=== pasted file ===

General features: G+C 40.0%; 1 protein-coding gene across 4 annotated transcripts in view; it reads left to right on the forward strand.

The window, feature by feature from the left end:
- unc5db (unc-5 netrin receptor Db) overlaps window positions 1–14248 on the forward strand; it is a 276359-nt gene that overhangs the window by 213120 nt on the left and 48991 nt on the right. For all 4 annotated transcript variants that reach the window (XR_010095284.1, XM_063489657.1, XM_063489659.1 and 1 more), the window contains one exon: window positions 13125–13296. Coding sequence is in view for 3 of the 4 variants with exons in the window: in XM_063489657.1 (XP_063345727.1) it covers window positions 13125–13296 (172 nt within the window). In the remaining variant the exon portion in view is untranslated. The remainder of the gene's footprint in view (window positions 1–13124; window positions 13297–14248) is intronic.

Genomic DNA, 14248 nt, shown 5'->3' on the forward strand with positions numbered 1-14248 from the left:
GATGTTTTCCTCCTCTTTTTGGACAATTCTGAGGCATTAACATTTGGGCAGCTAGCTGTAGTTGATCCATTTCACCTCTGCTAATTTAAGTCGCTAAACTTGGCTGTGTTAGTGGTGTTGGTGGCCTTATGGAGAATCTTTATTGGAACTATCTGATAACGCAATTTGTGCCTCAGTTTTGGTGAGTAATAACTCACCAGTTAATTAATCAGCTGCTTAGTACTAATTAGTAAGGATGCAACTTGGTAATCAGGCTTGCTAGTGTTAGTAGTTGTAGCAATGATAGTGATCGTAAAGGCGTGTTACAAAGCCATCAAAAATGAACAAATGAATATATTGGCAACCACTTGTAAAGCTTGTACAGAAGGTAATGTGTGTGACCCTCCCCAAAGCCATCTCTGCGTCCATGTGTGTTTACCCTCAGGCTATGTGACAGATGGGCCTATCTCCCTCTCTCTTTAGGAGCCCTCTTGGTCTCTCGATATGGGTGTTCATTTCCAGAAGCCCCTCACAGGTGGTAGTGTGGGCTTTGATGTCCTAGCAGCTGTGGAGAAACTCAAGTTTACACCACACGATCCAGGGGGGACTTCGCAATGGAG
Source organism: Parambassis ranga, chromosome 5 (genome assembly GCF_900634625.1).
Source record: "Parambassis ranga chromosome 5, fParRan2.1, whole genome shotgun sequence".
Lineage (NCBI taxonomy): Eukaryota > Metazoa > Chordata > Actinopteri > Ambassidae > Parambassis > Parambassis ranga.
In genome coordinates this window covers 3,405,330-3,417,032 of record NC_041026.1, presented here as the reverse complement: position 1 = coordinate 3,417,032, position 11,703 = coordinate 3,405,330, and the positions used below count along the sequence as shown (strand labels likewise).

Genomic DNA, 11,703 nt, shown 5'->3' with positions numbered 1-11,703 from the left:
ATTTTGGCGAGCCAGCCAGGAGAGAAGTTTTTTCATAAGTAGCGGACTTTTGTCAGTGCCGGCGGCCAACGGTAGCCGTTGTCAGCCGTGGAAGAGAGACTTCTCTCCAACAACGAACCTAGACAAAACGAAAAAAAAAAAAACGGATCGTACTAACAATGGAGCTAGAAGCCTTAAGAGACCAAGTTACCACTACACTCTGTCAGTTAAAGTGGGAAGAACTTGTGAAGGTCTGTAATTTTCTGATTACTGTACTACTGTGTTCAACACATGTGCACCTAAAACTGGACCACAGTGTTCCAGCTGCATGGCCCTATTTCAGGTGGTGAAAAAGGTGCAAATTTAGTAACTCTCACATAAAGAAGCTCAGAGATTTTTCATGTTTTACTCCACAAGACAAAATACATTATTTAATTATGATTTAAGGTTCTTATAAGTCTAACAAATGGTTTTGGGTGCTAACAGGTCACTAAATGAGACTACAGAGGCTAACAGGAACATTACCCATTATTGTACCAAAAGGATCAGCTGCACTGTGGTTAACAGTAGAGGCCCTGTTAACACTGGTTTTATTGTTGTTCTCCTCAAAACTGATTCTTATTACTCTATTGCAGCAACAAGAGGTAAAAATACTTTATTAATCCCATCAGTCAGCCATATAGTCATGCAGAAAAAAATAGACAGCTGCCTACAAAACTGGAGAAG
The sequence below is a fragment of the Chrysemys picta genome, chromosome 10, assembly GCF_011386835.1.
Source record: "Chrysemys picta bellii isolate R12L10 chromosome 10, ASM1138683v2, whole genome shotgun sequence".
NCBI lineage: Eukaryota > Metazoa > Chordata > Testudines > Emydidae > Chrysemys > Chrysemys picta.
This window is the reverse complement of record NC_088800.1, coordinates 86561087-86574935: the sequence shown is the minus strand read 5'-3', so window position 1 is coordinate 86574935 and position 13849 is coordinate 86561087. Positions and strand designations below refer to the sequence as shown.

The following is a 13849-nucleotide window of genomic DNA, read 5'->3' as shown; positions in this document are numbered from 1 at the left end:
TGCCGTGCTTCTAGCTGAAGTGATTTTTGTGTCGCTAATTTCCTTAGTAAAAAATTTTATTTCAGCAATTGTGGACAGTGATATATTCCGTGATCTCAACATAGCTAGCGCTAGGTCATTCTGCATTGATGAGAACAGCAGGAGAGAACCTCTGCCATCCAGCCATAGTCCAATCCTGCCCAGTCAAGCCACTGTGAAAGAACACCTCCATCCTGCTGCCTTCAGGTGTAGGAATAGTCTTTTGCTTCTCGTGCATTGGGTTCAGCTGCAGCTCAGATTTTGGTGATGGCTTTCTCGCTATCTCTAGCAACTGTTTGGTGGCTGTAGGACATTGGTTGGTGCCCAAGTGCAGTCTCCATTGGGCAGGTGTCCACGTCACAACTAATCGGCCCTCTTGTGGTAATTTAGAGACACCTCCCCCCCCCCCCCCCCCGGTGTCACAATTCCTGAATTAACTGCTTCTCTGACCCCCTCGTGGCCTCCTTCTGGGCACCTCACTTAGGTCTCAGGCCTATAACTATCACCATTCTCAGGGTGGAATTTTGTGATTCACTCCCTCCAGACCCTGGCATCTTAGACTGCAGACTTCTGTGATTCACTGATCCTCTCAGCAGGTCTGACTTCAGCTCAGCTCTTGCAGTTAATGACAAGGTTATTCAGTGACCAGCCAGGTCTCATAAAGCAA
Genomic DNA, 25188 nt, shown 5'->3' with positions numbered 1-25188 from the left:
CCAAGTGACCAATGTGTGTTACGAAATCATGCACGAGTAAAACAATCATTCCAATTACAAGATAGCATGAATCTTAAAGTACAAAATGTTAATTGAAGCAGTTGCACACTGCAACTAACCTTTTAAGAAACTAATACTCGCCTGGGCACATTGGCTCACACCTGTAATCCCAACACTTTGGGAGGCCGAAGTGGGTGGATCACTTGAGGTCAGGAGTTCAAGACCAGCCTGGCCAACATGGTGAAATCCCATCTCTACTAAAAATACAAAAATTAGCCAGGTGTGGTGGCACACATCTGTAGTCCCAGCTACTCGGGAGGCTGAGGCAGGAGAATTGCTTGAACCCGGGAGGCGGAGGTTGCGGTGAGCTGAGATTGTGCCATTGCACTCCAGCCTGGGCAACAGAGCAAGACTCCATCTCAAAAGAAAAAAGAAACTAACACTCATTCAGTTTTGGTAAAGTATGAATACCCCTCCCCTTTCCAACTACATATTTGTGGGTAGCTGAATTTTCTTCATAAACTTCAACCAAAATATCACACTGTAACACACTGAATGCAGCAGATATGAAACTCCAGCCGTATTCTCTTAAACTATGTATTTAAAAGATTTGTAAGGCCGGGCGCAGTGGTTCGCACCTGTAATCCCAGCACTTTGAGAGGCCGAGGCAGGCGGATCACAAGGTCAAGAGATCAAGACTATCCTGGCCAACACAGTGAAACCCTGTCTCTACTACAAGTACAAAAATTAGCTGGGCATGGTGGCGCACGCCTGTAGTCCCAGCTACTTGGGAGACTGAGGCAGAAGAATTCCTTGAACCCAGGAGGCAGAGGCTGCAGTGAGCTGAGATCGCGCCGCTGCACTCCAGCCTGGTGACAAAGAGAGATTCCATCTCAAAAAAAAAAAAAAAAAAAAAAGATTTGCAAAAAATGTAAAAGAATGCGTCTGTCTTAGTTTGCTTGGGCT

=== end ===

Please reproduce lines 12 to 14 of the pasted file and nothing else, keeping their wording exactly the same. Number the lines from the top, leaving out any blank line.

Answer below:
The sequence below is a fragment of the Chrysemys picta genome, chromosome 10, assembly GCF_011386835.1.
Source record: "Chrysemys picta bellii isolate R12L10 chromosome 10, ASM1138683v2, whole genome shotgun sequence".
NCBI lineage: Eukaryota > Metazoa > Chordata > Testudines > Emydidae > Chrysemys > Chrysemys picta.